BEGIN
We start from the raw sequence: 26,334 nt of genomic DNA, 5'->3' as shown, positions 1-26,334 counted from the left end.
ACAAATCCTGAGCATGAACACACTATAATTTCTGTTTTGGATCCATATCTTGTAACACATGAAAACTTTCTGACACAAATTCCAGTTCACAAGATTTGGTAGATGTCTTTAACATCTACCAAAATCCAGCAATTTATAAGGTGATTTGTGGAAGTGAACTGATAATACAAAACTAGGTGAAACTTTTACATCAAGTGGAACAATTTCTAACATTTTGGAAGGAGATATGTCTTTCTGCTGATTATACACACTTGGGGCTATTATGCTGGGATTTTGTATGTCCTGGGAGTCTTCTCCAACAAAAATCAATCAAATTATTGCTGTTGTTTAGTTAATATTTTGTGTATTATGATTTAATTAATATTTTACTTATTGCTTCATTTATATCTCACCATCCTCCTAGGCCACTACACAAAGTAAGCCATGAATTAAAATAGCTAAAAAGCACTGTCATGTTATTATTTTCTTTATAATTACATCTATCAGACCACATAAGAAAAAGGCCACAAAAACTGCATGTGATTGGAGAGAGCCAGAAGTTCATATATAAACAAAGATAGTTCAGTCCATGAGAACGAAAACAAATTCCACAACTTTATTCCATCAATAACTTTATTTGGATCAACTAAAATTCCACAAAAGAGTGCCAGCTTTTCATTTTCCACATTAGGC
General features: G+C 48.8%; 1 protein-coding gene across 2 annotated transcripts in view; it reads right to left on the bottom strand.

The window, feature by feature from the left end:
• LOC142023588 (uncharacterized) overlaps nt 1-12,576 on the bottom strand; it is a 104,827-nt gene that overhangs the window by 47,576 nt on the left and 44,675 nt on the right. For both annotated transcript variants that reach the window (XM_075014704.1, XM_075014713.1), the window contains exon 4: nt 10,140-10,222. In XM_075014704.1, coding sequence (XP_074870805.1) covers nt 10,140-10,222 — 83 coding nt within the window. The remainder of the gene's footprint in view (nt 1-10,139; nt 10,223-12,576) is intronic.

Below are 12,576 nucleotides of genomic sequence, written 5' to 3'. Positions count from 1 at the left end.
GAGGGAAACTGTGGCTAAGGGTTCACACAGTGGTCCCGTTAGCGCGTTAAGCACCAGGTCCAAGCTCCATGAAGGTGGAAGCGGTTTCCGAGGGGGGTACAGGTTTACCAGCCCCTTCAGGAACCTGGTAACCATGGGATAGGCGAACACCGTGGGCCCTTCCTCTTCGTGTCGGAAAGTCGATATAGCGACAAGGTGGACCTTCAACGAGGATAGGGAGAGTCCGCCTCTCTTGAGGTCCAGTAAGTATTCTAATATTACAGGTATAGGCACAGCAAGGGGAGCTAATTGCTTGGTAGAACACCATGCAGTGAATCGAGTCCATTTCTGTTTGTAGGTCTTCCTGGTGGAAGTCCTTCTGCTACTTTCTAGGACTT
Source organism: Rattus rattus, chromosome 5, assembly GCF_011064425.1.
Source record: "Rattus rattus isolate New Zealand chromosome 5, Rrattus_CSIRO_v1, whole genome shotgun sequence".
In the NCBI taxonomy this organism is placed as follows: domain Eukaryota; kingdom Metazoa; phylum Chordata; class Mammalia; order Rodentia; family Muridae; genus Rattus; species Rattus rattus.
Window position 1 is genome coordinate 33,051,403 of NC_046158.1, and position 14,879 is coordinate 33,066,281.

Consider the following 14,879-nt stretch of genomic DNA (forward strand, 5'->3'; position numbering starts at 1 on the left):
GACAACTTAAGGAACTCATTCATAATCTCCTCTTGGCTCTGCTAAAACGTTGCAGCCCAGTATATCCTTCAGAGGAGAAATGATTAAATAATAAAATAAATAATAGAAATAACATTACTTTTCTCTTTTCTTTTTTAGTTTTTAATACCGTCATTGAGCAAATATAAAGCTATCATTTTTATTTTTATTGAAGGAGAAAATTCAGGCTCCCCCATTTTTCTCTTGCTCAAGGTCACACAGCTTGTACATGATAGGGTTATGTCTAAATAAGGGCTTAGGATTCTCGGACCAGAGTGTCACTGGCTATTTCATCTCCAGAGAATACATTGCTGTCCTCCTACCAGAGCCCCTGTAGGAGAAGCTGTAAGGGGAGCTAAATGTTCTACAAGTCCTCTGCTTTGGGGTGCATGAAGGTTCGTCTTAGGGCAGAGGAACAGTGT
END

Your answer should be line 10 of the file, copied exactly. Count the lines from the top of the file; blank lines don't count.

In the NCBI taxonomy this organism is placed as follows: domain Eukaryota; kingdom Metazoa; phylum Chordata; class Mammalia; order Rodentia; family Muridae; genus Rattus; species Rattus rattus.